Except, of course, that he hadn’t. Osborne’s move was calculated to win a short term tactical battle. The treasury team would never have attempted such a move against a Brown or a Darling. They took the gamble to instantly put Labour’s new shadow chancellor under pressure. The braying 30 and 40 somethings in the cheap seats loved it. Of course they did. The backbenchers were raucous but whilst this was a tactical triumph it was a strategic disaster. (more…)

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Far from being the left’s embarrassing secret, the state is actually its trump card, says Anthony Painter

14/10/2010, 08:54:51 AM

What weird contorted, politically arrogant logic comes to the conclusion that David Miliband should join the Tory-Lib Dem coalition, as Nick Boles attempted to argue yesterday? While setting on a course that gives Margaret Thatcher a run for her money in terms of its social and economic destructiveness, the government has finally been lifted from the ground with the hot air of its own rhetoric. The definition of socialism is what a Labour government does and anything this government does is progressive reform – by definition. Why? Well, because it’s a progressive reformist government, duh.

With Labour’s leadership election out of the way, the fog of war is starting to clear. David Miliband and all those on the left who know that the state must change – be more personal, more local, and more innovative – equally know that the type of reform offered by the Tories and Lib Dems is anything but progressive. David Cameron and Nick Clegg know that as long as they can be seen to be taking it out on relatively high earners as well as the least well-off then the progressive fig leaf will stay in place.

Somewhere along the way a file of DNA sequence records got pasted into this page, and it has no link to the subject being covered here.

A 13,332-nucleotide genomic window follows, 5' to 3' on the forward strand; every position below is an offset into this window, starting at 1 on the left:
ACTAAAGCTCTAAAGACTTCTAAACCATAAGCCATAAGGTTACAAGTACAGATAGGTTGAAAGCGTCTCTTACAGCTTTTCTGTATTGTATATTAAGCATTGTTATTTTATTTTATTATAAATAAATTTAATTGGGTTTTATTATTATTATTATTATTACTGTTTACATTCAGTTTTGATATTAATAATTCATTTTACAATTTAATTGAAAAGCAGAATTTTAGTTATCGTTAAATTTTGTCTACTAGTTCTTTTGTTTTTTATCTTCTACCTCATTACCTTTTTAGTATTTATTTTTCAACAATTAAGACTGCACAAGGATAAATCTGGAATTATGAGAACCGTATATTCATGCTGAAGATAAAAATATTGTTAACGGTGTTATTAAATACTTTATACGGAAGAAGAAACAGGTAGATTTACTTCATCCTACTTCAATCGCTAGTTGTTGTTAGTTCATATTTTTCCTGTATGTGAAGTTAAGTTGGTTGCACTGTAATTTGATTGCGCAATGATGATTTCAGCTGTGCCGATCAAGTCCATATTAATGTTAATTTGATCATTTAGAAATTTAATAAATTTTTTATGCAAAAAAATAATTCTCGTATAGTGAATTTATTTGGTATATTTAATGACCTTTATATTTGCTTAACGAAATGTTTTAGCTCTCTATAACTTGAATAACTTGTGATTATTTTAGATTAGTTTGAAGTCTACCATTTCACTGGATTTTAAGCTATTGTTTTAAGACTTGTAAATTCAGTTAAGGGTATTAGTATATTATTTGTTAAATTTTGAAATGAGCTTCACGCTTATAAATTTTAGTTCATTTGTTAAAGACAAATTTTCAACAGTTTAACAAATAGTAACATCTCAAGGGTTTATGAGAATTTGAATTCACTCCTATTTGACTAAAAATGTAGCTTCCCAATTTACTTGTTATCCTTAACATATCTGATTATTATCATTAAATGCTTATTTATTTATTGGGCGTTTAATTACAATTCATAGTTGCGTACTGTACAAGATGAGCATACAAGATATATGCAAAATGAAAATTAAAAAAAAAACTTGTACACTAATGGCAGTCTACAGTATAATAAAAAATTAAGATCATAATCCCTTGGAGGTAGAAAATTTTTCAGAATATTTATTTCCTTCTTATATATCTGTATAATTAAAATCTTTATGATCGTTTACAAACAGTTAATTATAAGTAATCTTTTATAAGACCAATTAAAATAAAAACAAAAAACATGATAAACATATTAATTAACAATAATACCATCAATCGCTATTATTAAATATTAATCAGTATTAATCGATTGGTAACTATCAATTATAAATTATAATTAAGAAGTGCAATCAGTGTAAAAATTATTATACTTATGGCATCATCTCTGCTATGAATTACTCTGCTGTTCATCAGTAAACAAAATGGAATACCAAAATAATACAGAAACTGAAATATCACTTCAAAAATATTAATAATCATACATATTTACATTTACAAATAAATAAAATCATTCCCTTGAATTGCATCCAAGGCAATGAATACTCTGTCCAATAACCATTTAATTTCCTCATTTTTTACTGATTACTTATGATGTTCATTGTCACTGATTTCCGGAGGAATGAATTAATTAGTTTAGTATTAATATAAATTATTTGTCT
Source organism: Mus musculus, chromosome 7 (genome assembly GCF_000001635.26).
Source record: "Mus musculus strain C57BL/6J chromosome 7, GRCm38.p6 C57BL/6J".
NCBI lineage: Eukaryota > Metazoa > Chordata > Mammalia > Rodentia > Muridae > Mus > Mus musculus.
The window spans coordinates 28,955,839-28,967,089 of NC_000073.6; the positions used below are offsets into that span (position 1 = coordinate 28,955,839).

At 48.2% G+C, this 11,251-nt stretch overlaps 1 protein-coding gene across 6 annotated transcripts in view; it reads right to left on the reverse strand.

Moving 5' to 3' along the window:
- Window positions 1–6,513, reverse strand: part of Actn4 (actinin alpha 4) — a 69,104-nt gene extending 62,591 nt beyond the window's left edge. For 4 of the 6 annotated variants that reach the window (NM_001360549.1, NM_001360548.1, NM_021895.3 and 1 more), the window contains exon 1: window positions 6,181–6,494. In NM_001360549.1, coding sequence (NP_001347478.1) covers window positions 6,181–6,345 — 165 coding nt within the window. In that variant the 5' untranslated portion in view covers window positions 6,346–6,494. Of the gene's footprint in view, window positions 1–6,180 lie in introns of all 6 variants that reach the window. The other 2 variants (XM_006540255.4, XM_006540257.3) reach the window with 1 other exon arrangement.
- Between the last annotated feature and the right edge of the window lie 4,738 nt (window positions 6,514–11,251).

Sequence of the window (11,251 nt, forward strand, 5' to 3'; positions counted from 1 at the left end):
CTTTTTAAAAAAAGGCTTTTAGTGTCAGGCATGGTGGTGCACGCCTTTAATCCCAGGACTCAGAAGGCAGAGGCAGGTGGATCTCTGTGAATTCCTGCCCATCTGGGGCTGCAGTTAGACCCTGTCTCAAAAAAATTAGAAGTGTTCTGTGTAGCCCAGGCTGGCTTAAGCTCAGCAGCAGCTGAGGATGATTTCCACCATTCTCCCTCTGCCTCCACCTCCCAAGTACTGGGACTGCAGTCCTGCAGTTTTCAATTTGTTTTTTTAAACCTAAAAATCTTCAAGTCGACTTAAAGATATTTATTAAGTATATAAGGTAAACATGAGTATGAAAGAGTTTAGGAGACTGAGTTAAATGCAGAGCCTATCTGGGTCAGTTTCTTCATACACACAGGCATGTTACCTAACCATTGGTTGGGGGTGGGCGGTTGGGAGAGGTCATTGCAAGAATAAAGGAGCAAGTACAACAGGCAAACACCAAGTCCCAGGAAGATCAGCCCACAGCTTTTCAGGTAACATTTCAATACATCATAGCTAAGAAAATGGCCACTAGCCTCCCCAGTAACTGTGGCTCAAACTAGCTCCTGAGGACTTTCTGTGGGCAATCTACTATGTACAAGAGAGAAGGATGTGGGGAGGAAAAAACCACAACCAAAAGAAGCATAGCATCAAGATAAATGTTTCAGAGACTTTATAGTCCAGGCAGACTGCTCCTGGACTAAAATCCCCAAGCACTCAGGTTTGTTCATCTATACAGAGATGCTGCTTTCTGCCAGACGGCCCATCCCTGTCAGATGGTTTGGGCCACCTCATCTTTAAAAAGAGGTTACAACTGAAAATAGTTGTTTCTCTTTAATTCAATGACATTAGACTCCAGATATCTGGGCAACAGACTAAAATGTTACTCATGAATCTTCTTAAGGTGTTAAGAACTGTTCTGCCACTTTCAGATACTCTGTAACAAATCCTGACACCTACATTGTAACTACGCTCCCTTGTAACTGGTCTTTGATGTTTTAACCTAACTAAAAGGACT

So high rate taxpayers lose £1billion of child benefit. Others much lower down the earnings ladder lose up to £15billion a year. There is a £9billion hit for 3.5 million disabled people over five years according to the think tank, Demos. Progressive. Then there is the pupil premium: the government’s get out of jail free card when it comes to fairness. Or so they think. It conveniently ignores the fact that there already is a pupil premium. It goes to local authorities. Meanwhile, investment in creating the school buildings of the future for many is cut. Progressive. (more…)

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A reckoning deferred: Dan Hodges on Cameron’s cagey week

07/10/2010, 09:00:14 AM

Policy chaos. MPs in a panic. A rattled prime minister, with fear in his eyes.

It’s been a dangerous couple of days for the Labour party.

Conference season is a game of two halves. Attack. Counterattack. You roll out your programme. They hit it. You assess where the blows have fallen hardest. Recalibrate. Then you roll out your programme again.

Not this year. By accident, and by design, the Tories have played to different rules.

This should have been the week that Cameron and co. blew some sizeable holes in “Red Ed” and the “new generation”. Instead, they spent the best part of their conference blowing holes in each other.

Their semi-disintegration on child benefit was selfishly dispiriting. I couldn’t weep for the single mothers about to lose their benefits. Or the families facing hardship. All I could think was: “did we really lose an election to this shower”? (more…)

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Kevin Meagher looks back at the coalition’s first year in office

23/09/2010, 05:01:00 PM

Britain, June 2011.

The loss of last month’s referendum on the alternative vote has left the Tory-Lib Dem government reeling. The 90% No vote capped a miserable first year in office for deputy PM, Nick Clegg, and few were surprised at his resignation. Widely blamed for the fiasco, Mr Clegg had never really recovered his popularity following the embarrassing incident when apprentices angry at the scrapping of the future jobs fund tried to throw him into a smelting pot on a visit to his Sheffield constituency.